EL have taken advantage of the toothless government guidelines and are selfishly sacrificing the well-being of the community in favour of their own bottom line. The hundreds of residents whose homes surround the site – some of whom we know are struggling to manage the rigours of Covid-19, some who are (genuine) key workers trying to catch up on sleep, and most of whom are just trying to stay sane while self- isolating at home on government orders – are powerless to avoid the relentless, daily, 10-hour cacophony of clanging, banging, scraping, drilling, rasping, thudding, yelling, grinding, and churning that goes on six days a week on the site.
For us there is no escape from this living nightmare. It is inexcusable for the government to allow such a life-destroying decision to be left in the hands of the perpetrator.
How do any of them sleep at night?
Anna Farlow, Lyndale Avenue, Hampstead, writes:
Further to Marc Rothman’s letter regarding the closure of the Kenwood Estate, I have asked the chief executive of English Heritage why it was necessary to close the entire estate, and they have kindly given an answer which, I think, will explain the situation: “Whilst the Kenwood estate includes open green space, first and foremost it is an historic site and it’s the responsibility of English Heritage to care for the property, its collection and landscape. As you’d expect, we have stringent security measures in place, and in order for us to fulfil that responsibility, in the current circumstances, it is not possible to permit visitor access into the estate without public facing staff present there.”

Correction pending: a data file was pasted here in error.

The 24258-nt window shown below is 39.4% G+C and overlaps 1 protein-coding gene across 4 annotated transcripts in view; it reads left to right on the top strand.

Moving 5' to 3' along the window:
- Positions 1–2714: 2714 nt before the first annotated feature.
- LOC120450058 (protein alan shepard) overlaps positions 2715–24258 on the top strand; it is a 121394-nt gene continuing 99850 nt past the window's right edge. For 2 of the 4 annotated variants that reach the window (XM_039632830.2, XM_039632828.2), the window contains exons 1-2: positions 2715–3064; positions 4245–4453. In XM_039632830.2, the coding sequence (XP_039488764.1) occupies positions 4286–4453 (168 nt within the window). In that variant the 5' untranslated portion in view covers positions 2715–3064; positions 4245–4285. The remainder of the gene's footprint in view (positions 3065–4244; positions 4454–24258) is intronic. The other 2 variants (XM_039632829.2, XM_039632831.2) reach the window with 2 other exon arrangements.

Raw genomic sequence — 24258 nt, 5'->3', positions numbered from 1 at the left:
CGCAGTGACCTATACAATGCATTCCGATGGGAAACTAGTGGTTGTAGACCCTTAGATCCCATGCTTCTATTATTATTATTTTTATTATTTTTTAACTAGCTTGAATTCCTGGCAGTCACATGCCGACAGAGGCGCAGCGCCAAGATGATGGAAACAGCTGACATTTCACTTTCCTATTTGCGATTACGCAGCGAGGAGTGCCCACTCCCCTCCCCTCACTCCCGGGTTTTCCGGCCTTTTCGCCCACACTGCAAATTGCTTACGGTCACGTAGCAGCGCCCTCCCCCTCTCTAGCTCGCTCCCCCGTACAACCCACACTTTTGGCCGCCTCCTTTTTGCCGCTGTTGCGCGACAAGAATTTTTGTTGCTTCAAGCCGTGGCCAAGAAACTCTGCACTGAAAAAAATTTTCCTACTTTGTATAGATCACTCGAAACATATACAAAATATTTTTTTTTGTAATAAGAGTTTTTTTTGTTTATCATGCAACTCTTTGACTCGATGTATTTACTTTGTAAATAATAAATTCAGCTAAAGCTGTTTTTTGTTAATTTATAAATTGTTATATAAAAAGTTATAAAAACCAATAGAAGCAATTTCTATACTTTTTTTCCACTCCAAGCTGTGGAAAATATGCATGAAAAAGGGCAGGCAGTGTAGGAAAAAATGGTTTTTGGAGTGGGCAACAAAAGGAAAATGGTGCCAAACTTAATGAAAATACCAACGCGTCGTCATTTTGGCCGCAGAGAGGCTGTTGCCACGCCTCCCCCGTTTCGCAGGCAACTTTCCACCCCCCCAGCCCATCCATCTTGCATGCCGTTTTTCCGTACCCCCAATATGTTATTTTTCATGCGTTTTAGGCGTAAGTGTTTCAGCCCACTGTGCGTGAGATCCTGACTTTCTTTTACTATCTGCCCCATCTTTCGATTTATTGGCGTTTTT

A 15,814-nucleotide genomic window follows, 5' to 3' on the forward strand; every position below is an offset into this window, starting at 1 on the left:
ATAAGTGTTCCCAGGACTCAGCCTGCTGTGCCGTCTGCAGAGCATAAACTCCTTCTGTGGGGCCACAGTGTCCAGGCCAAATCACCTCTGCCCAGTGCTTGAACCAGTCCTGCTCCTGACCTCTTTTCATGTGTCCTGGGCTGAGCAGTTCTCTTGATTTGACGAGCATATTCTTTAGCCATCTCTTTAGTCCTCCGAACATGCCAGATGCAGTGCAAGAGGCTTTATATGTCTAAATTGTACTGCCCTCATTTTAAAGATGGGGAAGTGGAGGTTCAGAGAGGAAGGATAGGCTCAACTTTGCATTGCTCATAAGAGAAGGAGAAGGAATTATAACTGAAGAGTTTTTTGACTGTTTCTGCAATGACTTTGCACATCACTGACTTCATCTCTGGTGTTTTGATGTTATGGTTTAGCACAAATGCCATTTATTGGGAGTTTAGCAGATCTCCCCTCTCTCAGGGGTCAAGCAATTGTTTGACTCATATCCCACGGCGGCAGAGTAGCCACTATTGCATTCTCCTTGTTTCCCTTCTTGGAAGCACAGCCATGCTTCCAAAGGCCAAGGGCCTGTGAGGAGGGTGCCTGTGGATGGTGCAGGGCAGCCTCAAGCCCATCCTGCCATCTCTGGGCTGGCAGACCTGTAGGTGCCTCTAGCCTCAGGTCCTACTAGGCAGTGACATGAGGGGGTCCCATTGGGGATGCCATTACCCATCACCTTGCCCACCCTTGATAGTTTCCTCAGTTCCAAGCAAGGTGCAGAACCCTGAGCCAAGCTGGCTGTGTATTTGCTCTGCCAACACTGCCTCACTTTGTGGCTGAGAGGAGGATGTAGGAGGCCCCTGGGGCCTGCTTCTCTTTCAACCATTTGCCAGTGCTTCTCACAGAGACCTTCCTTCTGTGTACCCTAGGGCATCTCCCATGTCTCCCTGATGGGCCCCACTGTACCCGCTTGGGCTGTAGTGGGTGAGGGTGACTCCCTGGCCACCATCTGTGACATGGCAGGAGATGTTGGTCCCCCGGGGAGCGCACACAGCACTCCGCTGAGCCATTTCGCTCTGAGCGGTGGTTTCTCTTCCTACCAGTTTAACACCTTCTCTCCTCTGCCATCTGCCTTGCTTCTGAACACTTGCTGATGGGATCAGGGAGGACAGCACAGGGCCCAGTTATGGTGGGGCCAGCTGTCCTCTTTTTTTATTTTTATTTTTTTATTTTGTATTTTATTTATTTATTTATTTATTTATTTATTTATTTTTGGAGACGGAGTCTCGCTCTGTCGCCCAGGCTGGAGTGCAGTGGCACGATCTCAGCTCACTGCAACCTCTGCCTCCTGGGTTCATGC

Sad as it is not to have access to the grounds and car park I do see that they must give priority to security under the present circumstances.
Keith Martin, Friern Park, North Finchley, wrote to Barnet Council leader, Dan Thomas:
This is a message for those of us who survive the devastation of the pandemic. It is inspiring to see you leading from the front, volunteering to pack and deliver food from the food banks to self-isolated people.
Please would you add to your check list of good deeds which require help from councillors and all those of goodwill in the community:
1. Volunteer with fellow able bodied councillors to collect the green wheelie bins of garden waste waiting with their yellow stickers outside our houses for collection by Team Barnet.
2. Consult, in collaboration with the culture minister Oliver Dowden, the shadow culture minister Jo Stevens, and CILIP, the professional association of Chartered Librarians, to write the detailed requirements of the forthcoming 2021 Libraries Act, to replace the rather weak wording of the 1964 Act, and require local authorities in the UK to provide comprehensive and efficient public library services. Palpably a single security guard in an unstaffed library does not meet this requirement. The passing of the new 2021 Act by parliament is required as soon as the libraries are reopened after the end of the pandemic. We realise the enormity of what has been lost only when deprived of it. This morale-building exercise is needed both for the re-employed librarians replacing the volunteers, and for adults and children in need of the services for study and recreation. Readers have been deprived of these services by some local authorities these last ten years in the mistaken exercise of cutting costs at the expense of education.